Journal Article

The slope of the mass profile and the tilt of the Fundamental Plane in early-type galaxies

Philip J. Humphrey and David A. Buote

in Monthly Notices of the Royal Astronomical Society

Published on behalf of The Royal Astronomical Society

Volume 403, issue 4, pages 2143-2151
Published in print April 2010 | ISSN: 0035-8711
Published online April 2010 | e-ISSN: 1365-2966 | DOI: http://dx.doi.org/10.1111/j.1365-2966.2010.16257.x
The slope of the mass profile and the tilt of the Fundamental Plane in early-type galaxies

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We present a survey, using the Chandra X-ray observatory, of the central gravitating mass profiles in a sample of 10 galaxies, groups and clusters, spanning ∼2 orders of magnitude in virial mass. We find the total mass distributions from ∼0.2 to 10Re, where Re is the optical effective radius of the central galaxy, are remarkably similar to power-law density profiles. The negative logarithmic slope of the mass density profiles, α, systematically varies with Re, from α≃ 2, for systems with Re∼ 4 kpc to α≃ 1.2 for systems with Re≳ 30 kpc. Departures from hydrostatic equilibrium are likely to be small and cannot easily explain this trend. We show that the conspiracy between the baryonic (Sersic) and dark matter (Navarro–Frenk–White/Einasto) components required to maintain a power-law total mass distribution naturally predicts an anti-correlation between α and Re that is very close to what is observed. The systematic variation of α with Re implies a dark matter fraction within Re that varies systematically with the properties of the galaxy in such a manner as to reproduce, without fine tuning, the observed tilt of the Fundamental Plane. We speculate that establishing a nearly power-law total mass distribution is therefore a fundamental feature of galaxy formation and the primary factor which determines the tilt of the Fundamental Plane.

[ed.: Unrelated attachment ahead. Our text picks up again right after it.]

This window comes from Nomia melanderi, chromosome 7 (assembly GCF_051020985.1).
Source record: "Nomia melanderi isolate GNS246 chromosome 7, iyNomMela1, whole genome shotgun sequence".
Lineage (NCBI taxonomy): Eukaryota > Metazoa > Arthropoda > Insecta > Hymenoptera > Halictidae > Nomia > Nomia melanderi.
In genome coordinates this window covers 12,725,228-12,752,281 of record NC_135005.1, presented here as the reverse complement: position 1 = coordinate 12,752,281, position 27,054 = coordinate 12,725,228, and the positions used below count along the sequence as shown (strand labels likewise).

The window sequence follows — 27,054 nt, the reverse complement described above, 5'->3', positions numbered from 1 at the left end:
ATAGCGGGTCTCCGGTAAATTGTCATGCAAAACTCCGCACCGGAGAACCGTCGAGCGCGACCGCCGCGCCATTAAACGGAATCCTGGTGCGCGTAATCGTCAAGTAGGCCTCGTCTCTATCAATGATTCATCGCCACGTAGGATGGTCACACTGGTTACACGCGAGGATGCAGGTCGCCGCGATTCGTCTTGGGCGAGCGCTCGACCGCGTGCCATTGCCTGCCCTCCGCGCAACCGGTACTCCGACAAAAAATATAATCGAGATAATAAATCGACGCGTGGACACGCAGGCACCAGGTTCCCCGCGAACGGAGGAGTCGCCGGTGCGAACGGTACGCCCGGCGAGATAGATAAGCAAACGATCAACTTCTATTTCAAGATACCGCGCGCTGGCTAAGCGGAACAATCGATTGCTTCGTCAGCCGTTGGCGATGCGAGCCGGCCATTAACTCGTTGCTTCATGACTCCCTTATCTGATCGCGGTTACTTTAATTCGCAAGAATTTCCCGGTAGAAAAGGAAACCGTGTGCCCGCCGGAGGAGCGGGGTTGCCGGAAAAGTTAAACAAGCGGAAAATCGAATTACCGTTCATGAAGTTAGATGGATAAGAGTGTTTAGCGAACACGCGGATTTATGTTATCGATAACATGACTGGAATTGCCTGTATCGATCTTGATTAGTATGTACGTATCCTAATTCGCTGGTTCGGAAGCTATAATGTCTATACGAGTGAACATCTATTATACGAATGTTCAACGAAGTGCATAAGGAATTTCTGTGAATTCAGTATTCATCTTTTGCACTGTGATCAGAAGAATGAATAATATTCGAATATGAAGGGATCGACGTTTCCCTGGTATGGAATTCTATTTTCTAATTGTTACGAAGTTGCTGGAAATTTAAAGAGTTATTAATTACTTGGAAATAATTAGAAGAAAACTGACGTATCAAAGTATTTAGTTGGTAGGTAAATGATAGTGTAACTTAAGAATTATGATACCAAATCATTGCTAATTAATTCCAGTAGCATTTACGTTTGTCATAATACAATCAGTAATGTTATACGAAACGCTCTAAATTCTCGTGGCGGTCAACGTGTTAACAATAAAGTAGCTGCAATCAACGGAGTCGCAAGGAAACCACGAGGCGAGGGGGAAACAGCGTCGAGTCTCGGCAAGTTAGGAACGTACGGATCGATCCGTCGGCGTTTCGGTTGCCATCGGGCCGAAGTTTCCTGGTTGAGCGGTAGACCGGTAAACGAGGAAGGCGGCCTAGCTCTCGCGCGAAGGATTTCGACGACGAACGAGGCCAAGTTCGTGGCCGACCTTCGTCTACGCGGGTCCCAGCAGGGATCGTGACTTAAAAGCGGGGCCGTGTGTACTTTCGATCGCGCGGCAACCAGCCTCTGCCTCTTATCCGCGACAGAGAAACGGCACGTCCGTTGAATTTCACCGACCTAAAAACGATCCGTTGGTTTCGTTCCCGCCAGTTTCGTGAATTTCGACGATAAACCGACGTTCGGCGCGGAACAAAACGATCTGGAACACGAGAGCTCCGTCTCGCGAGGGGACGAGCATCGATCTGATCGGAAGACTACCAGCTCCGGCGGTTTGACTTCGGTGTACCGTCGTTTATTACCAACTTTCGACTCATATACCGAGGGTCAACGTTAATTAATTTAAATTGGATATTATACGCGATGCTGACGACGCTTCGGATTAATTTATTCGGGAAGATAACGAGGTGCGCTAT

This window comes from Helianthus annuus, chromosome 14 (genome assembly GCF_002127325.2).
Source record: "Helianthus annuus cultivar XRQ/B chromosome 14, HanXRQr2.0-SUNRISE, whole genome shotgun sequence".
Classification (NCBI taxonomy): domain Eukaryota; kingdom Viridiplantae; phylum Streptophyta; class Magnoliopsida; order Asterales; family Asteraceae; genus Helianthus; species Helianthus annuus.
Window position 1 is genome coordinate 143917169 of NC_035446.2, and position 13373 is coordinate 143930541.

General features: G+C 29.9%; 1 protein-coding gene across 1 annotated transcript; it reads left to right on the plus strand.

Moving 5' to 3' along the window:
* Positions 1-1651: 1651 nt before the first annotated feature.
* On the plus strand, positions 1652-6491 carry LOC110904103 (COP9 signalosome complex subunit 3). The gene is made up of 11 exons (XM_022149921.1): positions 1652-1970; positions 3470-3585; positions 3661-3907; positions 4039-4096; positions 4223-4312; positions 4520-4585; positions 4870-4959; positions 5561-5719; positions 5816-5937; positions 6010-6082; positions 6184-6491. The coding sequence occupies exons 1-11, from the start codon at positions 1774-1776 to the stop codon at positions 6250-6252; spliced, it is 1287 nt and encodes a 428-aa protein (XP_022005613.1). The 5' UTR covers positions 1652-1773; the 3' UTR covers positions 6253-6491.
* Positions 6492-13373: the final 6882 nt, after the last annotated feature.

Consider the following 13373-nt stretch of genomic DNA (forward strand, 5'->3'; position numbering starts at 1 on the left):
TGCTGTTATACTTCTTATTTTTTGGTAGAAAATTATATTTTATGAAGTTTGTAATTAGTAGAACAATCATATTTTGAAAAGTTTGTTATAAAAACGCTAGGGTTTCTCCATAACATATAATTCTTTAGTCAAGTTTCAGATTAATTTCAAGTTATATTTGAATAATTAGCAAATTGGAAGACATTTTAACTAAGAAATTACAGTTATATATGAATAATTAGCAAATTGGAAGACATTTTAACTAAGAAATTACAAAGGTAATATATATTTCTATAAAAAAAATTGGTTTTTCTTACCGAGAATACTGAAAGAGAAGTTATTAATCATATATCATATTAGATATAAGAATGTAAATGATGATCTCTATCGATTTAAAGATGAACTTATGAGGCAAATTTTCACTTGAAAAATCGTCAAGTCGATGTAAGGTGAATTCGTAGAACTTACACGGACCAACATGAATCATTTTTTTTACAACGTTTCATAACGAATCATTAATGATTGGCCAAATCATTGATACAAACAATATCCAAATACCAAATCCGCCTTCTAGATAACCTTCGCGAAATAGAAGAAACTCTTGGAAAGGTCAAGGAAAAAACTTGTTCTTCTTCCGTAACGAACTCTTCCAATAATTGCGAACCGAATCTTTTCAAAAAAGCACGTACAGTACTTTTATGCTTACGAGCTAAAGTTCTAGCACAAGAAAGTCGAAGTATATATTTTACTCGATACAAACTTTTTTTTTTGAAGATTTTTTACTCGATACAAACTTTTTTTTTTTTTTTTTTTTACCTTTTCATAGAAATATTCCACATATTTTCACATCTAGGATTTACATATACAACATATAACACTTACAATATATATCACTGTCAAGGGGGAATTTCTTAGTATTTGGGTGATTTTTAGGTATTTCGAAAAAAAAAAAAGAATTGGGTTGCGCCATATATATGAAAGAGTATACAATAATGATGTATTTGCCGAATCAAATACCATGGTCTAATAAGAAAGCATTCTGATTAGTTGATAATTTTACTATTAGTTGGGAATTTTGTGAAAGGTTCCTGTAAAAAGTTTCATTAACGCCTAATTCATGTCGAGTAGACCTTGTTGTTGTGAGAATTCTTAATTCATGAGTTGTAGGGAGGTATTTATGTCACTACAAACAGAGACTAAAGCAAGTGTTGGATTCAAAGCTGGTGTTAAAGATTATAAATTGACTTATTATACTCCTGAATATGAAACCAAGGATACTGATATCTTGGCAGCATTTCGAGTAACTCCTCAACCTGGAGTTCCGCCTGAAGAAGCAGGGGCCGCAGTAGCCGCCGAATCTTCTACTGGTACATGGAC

Keywords: galaxies: elliptical and lenticular, cD; galaxies: fundamental parameters; galaxies: ISM; dark matter; Xrays: galaxies

Journal Article.  7068 words.  Illustrated.

Subjects: Astronomy and Astrophysics

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